Happy Birthday, Gipper!
Since yesterday would have been the Gipper’s birthday if he were still alive, I thought it would be a good time to put together a few tribute links to the greatest President of the last century. Enjoy!
“The men of Normandy had faith that what they were doing was right, faith that they fought for all humanity, faith that a just God would grant them mercy on this beachhead or on the next. It was the deep knowledge–and pray God we have not lost it–that there is a profound, moral difference between the use of force for liberation and the use of force for conquest. You were here to liberate, not to conquer, and so you and those others did not doubt your cause. And you were right not to doubt.”
“During the dark days of the Second World War, when this island was incandescent with courage, Winston Churchill exclaimed about Britain’s adversaries, “What kind of people do they think we are?” Well, Britain’s adversaries found out what extraordinary people the British are. But all the democracies paid a terrible price for allowing the dictators to underestimate us. We dare not make that mistake again. So, let us ask ourselves, “What kind of people do we think we are?” And let us answer, “Free people, worthy of freedom and determined not only to remain so but to help others gain their freedom as well.”
“We are not a warlike people. Quite the opposite. We always seek to live in peace. We resort to force infrequently and with great reluctance–and only after we have determined that it is absolutely necessary. We are awed–and rightly so–by the forces of destruction at loose in the world in this nuclear era. But neither can we be naive or foolish. Four times in my lifetime America has gone to war, bleeding the lives of its young men into the sands of beachheads, the fields of Europe and the jungles and rice paddies of Asia. We know only too well that war comes not when the forces of freedom are strong, but when they are weak. It is then that tyrants are tempted.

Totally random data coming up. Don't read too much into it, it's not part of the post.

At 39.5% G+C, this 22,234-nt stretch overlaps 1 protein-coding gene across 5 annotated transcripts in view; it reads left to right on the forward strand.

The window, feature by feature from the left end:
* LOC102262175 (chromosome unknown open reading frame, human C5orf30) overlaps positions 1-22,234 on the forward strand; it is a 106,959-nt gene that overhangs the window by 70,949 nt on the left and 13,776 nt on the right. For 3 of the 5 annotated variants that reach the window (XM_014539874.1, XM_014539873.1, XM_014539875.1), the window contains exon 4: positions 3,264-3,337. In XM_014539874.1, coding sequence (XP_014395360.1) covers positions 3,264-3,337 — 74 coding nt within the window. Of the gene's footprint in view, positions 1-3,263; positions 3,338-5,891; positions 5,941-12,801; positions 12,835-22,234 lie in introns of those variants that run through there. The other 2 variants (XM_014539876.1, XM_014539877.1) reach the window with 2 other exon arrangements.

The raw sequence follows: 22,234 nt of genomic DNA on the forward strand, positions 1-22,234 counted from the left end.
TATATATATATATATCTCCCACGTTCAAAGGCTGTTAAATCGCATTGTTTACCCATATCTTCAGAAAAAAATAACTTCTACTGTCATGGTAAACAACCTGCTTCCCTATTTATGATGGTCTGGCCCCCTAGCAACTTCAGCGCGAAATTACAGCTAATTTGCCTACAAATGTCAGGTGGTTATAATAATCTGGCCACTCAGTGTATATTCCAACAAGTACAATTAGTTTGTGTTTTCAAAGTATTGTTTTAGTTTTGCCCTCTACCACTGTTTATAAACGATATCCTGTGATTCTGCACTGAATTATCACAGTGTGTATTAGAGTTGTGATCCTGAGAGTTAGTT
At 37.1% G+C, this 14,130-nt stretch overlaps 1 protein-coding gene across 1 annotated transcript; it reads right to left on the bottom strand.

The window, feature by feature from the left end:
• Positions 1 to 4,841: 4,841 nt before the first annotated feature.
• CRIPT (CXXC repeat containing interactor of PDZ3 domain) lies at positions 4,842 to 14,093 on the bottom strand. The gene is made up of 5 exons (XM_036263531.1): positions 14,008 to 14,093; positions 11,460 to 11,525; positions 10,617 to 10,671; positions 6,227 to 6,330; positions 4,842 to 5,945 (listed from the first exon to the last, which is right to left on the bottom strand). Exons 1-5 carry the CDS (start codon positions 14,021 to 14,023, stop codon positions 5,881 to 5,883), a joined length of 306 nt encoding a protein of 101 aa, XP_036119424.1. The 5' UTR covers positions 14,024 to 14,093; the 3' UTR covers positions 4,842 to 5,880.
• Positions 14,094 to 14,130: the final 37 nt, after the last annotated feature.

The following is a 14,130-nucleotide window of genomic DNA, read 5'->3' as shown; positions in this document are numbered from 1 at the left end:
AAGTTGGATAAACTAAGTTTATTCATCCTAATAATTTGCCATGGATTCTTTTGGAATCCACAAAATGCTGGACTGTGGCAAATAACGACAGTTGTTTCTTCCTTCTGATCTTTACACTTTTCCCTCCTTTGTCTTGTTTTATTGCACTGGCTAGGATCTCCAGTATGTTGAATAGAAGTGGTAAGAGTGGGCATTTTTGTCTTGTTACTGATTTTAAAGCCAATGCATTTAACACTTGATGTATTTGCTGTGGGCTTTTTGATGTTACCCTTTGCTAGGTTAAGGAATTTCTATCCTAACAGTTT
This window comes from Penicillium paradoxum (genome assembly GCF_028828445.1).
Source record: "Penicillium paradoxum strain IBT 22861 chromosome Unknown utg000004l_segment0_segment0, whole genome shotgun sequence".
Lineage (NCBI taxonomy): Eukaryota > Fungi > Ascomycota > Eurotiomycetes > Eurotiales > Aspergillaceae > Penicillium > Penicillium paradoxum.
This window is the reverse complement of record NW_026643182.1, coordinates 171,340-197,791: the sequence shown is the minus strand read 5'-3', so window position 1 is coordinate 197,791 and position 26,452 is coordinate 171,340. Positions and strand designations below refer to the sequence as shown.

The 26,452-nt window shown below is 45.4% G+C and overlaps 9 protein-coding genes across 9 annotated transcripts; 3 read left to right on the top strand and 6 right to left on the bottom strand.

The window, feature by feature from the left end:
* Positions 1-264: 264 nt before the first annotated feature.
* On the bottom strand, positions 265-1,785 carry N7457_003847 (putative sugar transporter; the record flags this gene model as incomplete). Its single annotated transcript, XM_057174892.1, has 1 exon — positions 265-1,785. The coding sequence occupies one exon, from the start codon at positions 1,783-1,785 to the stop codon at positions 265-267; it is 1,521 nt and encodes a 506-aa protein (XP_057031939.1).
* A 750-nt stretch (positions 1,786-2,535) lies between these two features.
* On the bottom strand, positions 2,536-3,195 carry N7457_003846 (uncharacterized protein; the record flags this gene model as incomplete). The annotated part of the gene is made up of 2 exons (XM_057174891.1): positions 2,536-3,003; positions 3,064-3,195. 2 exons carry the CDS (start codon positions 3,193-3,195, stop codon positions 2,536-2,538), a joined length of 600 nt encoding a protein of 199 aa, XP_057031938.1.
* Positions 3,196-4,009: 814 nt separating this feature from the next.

We simply cannot learn these lessons the hard way again without risking our destruction.”
“I think the Reagan strategy was not only based on material issues like building up the military and cutting off technology, it had a very strong and clean psychological component — that was to change the Soviet notion that the United States was not going to fight, that the United States could be pushed around, as we really basically had been since Harry Truman.
So Reagan was determined to change the psychological climate of the Cold War and to make the Soviets a little bit nervous and he did that through these military exercises. It was everything from sending a flotilla of the U.S. Navy into Soviet waters to flying B-52 bombers over the North Pole toward Soviet air space and having them turn back just at the last moment and all of this was really designed to change the psychological climate of the Cold War and put the Soviets on notice that the United States was not going to be pushed around any more.”
“When the government agent came, he said to the little red hen, “You must not be greedy.”
“But I earned the bread,” said the little red hen.
“Exactly,” said the agent. “That’s the wonderful free enterprise system. Anyone in the barnyard can earn as much as he wants. But under our modern government regulations productive workers must divide their products with the idle.”
And they lived happily ever after, including the little red hen, who smiled and clucked, “I am grateful, I am grateful.” But her neighbors wondered why she never again baked any more bread.”
“And (Reagan) said, ‘Leave her alone or I’ll shoot you right between the shoulders,'” King recently told KCCI-TV.”
“When Reagan came into office, detente was the policy of the day. Reagan abandoned detente and made no secret of the fact that he considered the Soviet Union to be an “evil empire.” Instead of cooperating with the Soviets, Reagan forced them to try to keep up with America’s massive military budget when they could barely feed their own people. Eventually Gorbachev, who was an avowed Communist, realized that the Soviets had no hope of keeping up with the US, and he started trying to implement reforms. Things soon spiraled out of his control and the death of the Soviet Union occurred within a few years. Had Reagan never been in office and had the policy of detente continued to the present day, the Soviet Union would probably still exist.”
“I hope that when you’re my age you’ll be able to say, as I have been able to say: we lived in freedom, we lived lives that were a statement, not an apology.”
“Who can forget the horrible day in March 1981, he looked at the doctors in the emergency room and said, “I hope you’re all Republicans.”
And then I learned decency; the whole world did. Days after being shot, weak from wounds, he spilled water from a sink, and entering the hospital room aides saw him on his hands and knees wiping water from the floor. He worried that his nurse would get in trouble.”